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AT the peak of the 1980s’ US inflation, Paul Volcker, then the Federal Reserve (Fed) chairman who stood at a towering height of 201 cm, made the extreme decision to hike interest rates to 20%.
Not only is he the tallest Fed chairman in US history, he also held the record for hiking interest rates to levels unmatched till today.
The main objective was to use the force of monetary policy to blunt inflationary pressure which was out of control.
Due to the drastic policy decision taken by Volcker, the US economy slumped to a two-year recession and the unemployment rate surged to 10%.
However, by the time he left office in 1987, the inflation rate had normalised to 3.65% while the annual gross domestic product (GDP) growth rate was healthy at 3.5%.
Many are now anticipating a potential repeat of history, especially with inflationary pressure persisting coupled with the hawkish stance taken by the current Fed chairman Jerome Powell when making policy decisions.
While there is possibly still room to go with the latest US inflation rate in May coming in at 8.6%, levels unseen since 1981, the US Fed and central banks around the world are taking proactive steps to move ahead of the curve to curb inflation.
In the face of uncertainty, rate hikes and potential recession ahead, global markets have been on a free fall.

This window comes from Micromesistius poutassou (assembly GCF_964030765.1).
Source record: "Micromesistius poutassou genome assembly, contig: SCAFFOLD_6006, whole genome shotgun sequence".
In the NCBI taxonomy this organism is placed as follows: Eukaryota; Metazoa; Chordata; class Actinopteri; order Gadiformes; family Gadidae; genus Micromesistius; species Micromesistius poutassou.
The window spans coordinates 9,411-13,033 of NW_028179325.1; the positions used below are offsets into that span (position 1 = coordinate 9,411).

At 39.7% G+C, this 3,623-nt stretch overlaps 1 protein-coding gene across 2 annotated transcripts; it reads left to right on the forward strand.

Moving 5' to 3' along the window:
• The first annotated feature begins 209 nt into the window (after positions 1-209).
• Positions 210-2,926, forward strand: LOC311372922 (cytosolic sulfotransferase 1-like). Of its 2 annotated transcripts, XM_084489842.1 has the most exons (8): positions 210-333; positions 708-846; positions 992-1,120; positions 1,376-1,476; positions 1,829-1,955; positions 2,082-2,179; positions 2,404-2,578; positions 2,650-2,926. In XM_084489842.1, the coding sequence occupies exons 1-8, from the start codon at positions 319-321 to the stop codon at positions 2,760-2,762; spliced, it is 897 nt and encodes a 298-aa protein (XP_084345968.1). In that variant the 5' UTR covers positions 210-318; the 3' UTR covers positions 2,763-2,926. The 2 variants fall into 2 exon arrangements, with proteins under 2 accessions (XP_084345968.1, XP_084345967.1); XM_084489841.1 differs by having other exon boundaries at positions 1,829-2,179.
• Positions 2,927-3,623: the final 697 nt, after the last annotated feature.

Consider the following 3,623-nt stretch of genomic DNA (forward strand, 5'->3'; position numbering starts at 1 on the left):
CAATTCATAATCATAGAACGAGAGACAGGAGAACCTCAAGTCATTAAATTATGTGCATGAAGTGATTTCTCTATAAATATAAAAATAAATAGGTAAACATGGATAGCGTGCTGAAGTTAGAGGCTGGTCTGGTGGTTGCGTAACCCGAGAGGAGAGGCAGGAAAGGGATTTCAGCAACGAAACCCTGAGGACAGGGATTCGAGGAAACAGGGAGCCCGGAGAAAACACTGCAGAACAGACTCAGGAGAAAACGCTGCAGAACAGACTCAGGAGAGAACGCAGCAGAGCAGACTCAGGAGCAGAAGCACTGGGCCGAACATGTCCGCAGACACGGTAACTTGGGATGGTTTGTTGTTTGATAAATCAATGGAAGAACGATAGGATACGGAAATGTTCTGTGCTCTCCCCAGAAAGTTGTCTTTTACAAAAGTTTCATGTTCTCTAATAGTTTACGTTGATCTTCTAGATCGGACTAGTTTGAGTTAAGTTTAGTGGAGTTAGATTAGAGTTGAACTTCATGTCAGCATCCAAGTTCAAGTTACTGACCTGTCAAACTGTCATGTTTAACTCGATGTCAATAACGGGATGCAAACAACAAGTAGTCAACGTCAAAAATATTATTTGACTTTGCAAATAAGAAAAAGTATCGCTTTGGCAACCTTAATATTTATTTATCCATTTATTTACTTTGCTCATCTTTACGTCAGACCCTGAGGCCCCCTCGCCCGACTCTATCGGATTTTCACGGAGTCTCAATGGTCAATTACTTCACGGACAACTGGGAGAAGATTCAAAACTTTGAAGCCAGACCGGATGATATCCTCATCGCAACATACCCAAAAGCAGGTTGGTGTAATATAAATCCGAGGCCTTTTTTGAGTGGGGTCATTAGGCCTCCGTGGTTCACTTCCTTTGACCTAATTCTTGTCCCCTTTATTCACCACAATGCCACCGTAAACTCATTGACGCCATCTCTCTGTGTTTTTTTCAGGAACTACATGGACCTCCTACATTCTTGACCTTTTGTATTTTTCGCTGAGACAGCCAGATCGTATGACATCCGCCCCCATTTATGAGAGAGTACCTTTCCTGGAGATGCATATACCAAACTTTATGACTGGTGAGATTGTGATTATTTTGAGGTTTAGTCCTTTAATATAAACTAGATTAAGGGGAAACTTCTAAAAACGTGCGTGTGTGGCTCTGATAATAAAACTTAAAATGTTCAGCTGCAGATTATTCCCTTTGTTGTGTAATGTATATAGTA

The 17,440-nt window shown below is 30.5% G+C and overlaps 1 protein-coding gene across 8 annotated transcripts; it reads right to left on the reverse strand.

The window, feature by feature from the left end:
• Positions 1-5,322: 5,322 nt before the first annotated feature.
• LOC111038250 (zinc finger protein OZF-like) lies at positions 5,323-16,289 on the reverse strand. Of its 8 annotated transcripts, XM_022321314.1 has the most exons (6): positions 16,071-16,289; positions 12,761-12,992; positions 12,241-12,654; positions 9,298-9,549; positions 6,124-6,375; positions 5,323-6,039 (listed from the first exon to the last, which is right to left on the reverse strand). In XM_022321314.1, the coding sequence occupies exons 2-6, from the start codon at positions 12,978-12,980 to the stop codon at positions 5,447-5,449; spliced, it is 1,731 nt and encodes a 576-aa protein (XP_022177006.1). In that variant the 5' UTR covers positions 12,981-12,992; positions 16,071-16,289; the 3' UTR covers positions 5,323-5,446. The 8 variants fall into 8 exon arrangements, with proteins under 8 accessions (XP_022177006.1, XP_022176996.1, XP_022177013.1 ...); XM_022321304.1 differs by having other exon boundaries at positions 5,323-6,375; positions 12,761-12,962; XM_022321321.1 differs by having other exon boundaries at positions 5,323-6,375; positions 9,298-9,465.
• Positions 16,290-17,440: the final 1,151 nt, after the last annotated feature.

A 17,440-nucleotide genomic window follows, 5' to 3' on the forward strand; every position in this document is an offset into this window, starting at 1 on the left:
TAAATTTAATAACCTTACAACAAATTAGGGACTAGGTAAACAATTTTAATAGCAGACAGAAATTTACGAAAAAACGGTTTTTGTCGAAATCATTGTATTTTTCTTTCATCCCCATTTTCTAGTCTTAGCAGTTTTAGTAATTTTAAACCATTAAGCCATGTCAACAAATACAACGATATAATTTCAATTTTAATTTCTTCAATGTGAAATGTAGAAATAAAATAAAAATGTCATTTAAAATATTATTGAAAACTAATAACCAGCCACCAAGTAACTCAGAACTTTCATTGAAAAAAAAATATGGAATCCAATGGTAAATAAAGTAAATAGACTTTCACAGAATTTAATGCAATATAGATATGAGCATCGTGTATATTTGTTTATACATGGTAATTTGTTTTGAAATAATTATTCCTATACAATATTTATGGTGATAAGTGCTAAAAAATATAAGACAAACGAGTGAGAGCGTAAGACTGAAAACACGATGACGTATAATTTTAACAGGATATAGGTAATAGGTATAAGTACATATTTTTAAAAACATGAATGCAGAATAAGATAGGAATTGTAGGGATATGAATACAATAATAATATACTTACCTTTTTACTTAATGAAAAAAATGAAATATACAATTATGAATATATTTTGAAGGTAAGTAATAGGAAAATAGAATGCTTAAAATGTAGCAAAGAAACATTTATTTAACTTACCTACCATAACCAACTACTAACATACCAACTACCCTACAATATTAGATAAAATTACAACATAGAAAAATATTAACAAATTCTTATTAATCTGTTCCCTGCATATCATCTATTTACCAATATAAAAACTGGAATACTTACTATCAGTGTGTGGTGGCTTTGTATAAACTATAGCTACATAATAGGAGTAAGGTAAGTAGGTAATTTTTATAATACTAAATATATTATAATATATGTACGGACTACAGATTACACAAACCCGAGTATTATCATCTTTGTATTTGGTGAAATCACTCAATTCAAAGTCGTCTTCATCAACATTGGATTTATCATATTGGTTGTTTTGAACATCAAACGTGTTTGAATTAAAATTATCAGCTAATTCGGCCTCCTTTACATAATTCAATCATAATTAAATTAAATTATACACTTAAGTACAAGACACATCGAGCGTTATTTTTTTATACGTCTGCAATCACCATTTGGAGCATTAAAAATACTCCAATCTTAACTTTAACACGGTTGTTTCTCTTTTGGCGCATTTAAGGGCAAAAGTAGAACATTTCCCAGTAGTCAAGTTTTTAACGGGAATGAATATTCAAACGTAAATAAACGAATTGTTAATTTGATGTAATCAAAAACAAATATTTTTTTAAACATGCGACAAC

All asset classes are badly impacted with barely any safe haven apart from the US dollars.
Bridgewater Associates founder, Ray Dalio once said “cash is trash”, but it would appear that cash thus far, has been the safest instrument.
Cryptocurrency, the favourite “asset class” of the new generation of investors, on the other hand, has suffered terribly.
At its peak, the top ten cryptocurrency had a combined market capitalisation of US$2.3 trillion (RM10.13 trillion) in November 2021.
Currently, it stands at US$757bil (RM3.33 trillion), which means US$1.5 trillion (RM6.61 trillion) in market capitalisation has been wiped out.
To put it into perspective, that amount is 15 times the size of Singapore’s annual GDP.
With so much liquidity soaked up from the capital markets, it is still insufficient to rein in inflation.
This is because the central banks globally had injected much firepower into the economy during the fight against the pandemic.
It wasn’t just a single country or economy that did it.
It was a global effort, including Malaysia.
Today, as global markets start to correct, our local markets are not spared from the sell-off as well, despite our stock market barely rallying in the past two years.